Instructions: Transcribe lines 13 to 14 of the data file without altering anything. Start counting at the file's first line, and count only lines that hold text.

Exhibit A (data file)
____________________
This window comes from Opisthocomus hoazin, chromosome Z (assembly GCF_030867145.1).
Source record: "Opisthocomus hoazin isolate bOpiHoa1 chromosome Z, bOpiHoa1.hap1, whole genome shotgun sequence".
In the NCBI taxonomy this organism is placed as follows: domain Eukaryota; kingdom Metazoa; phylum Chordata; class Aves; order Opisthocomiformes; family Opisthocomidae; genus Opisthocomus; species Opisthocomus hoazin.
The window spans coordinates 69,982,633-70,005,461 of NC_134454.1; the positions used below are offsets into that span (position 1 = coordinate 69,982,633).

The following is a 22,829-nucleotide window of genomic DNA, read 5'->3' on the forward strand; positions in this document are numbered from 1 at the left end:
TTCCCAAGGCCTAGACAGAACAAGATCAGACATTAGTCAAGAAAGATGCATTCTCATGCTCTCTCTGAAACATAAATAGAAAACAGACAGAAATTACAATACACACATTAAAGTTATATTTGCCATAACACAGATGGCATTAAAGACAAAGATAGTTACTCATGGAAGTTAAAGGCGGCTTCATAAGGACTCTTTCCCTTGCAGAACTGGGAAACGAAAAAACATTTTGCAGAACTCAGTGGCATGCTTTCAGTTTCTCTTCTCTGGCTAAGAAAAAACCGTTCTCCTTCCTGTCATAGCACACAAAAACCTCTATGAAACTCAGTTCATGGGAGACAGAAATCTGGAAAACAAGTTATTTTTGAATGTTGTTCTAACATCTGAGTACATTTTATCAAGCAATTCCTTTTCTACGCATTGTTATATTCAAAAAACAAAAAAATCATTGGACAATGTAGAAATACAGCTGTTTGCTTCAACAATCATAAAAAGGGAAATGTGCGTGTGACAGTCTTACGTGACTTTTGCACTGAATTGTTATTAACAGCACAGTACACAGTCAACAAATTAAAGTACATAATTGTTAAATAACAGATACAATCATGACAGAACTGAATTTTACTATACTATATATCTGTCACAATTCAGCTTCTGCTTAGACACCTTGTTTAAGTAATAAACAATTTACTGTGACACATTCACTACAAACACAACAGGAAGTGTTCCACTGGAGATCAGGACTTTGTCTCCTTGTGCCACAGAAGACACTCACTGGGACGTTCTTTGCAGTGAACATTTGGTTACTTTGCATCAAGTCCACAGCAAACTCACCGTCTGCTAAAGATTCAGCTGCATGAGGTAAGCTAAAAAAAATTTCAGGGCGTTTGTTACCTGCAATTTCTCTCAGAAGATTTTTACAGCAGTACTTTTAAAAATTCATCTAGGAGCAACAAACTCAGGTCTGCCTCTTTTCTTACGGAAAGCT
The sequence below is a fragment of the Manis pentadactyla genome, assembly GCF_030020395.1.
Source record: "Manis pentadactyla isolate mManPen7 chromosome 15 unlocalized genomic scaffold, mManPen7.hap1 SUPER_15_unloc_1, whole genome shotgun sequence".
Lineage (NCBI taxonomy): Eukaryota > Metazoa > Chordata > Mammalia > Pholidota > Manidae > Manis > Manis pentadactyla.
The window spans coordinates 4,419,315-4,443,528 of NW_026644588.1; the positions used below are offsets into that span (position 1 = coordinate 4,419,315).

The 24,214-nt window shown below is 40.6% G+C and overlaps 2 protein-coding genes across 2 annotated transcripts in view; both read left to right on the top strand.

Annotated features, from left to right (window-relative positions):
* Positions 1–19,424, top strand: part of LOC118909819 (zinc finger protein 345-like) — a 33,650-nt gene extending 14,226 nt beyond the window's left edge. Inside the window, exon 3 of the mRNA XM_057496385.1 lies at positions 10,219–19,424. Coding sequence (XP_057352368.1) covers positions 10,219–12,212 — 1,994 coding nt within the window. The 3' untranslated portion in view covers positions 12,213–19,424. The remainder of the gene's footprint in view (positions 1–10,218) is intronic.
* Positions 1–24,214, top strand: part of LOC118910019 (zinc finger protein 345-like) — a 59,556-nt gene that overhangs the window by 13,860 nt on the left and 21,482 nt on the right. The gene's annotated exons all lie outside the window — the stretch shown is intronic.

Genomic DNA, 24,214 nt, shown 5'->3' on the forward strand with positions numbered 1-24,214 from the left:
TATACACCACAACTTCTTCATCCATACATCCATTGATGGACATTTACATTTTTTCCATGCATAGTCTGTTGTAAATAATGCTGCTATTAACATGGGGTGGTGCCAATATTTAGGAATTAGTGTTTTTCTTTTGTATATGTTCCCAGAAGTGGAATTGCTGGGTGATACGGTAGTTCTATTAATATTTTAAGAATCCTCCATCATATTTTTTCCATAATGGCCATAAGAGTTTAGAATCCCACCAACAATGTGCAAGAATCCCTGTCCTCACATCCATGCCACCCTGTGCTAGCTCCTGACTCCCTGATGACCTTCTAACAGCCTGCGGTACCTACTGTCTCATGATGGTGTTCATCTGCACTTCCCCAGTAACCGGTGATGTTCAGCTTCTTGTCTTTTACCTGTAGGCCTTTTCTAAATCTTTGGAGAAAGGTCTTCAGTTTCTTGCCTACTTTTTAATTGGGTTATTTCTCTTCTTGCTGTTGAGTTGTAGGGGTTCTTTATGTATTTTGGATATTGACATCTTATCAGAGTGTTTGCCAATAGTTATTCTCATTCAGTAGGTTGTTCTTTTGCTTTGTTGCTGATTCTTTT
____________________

* Positions 1–19,424, top strand: part of LOC118909819 (zinc finger protein 345-like) — a 33,650-nt gene extending 14,226 nt beyond the window's left edge. Inside the window, exon 3 of the mRNA XM_057496385.1 lies at positions 10,219–19,424. Coding sequence (XP_057352368.1) covers positions 10,219–12,212 — 1,994 coding nt within the window. The 3' untranslated portion in view covers positions 12,213–19,424. The remainder of the gene's footprint in view (positions 1–10,218) is intronic.
* Positions 1–24,214, top strand: part of LOC118910019 (zinc finger protein 345-like) — a 59,556-nt gene that overhangs the window by 13,860 nt on the left and 21,482 nt on the right. The gene's annotated exons all lie outside the window — the stretch shown is intronic.